Indonesia | Economics

Friday, January 12, 2007

A report on the World Bank you don't want to miss...

This week's Economist ran a story on a study done by a group of top academic economists, commissioned by the World Bank, to inspect the quality of (mostly) development research at the World Bank.
The inspectors liked a lot of what they found. But they said the Knowledge Bank was too often guilty of breaching prudential limits. Its leaders have staked out bold positions on some of the biggest questions in development without enough intellectual capital to back them up.

I haven't read the full report yet (which you can find here), but reading some of the individual thematic evaluations (which can be found here) is definitely an entertainment... One inspector made the following comment on one of the World Bank's "research project":
The only output in this research project is a training manual “which summarizes ways in which culture and poverty reduction activities harmonize and intersect”...

I am not an expert in this area whatsoever. However, I am somewhat suspicious that (1) this qualifies as research (there are no data beyond anecdotes, no original theory, and the literature review is at a very basic level), (2) I would trust the assertions made in the manual, and (3) the training manual would be that useful if it were to be used to train anyone.

(1) May not be a problem to the extent this is an output of the research group that serves the rest of the Bank.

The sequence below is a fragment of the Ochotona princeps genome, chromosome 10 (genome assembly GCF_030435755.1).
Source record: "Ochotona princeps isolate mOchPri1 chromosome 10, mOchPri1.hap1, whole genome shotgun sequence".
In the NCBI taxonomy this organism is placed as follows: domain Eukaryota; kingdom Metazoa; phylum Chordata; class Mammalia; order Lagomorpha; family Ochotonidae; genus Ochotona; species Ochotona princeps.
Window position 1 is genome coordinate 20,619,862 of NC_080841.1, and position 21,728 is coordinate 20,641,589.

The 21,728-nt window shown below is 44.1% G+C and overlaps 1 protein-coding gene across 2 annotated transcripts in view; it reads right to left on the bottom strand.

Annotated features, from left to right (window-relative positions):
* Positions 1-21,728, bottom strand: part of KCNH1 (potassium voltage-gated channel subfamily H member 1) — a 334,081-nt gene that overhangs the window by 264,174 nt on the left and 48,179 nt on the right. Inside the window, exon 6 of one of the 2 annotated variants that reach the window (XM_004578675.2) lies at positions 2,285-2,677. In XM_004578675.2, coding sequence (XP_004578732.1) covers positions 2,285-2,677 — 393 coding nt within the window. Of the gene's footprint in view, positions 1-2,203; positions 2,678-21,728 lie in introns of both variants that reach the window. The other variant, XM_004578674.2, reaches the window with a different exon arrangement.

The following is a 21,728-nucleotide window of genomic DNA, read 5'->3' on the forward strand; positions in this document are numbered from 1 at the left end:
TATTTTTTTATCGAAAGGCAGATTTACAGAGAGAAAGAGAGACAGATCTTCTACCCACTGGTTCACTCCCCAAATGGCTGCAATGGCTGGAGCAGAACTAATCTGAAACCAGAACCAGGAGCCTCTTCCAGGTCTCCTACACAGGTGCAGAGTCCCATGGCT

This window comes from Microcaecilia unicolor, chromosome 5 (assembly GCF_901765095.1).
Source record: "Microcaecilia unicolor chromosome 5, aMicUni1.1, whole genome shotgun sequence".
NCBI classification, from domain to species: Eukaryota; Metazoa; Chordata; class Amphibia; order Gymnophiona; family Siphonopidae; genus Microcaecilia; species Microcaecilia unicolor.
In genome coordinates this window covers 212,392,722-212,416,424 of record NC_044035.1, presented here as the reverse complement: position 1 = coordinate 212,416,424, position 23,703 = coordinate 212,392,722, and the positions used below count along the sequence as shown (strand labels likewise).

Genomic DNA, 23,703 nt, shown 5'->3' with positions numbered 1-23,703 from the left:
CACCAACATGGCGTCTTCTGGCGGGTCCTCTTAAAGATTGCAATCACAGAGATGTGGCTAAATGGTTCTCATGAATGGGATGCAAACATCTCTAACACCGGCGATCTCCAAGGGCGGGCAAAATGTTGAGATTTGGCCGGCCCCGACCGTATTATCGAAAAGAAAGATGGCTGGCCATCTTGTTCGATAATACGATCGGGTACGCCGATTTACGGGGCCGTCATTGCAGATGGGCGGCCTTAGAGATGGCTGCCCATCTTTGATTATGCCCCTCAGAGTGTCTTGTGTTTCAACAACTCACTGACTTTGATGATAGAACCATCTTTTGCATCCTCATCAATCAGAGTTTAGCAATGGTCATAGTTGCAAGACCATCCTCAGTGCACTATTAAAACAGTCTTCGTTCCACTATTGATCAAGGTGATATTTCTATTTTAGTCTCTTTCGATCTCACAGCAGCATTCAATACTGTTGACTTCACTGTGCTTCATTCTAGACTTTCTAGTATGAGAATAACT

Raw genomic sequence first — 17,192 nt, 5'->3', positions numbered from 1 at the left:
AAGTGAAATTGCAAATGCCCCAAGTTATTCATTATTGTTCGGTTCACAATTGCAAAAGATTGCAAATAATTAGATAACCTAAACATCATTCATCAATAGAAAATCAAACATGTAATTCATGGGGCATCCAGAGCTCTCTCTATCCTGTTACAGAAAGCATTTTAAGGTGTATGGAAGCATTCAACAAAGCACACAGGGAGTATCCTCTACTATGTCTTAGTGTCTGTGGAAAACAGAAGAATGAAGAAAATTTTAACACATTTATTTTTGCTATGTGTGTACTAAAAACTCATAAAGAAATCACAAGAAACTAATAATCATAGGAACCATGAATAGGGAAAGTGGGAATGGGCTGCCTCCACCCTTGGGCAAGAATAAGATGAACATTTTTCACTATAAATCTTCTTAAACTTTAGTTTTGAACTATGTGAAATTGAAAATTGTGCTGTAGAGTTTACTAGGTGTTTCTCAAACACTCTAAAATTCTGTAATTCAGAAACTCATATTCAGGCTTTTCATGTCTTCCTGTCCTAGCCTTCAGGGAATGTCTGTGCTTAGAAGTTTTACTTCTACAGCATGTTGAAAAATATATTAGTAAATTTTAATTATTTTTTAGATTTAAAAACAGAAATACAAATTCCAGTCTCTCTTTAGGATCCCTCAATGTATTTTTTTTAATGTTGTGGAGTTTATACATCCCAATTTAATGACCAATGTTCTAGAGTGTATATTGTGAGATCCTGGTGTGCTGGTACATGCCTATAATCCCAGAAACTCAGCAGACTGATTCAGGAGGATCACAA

(2) Is a more serious issue. The training manual reads as if it just echoes an ideology. Beyond the anecdotes, there is no mention of any evaluation of the usefulness of any of this in getting projects to work. For example we are just told that “Manfred Max-Neef., a Chilean professor and activist, together with his associates, developed a matrix of human need” and that the matrix has been used in several countries.
(3) The description of the various methods is so abstract that I do not think anybody, even if they were convinced, could just start following instruction in the manual and get a PRA, or any other method, going. It is lacking the concrete details and instruction that one would need to really put these things to work.

I don't mean to say this exemplifies the overall quality of World Bank's research projects—in fact, it's probably more of the exception than the rule. It's quoted here for its sheer entertainment value.


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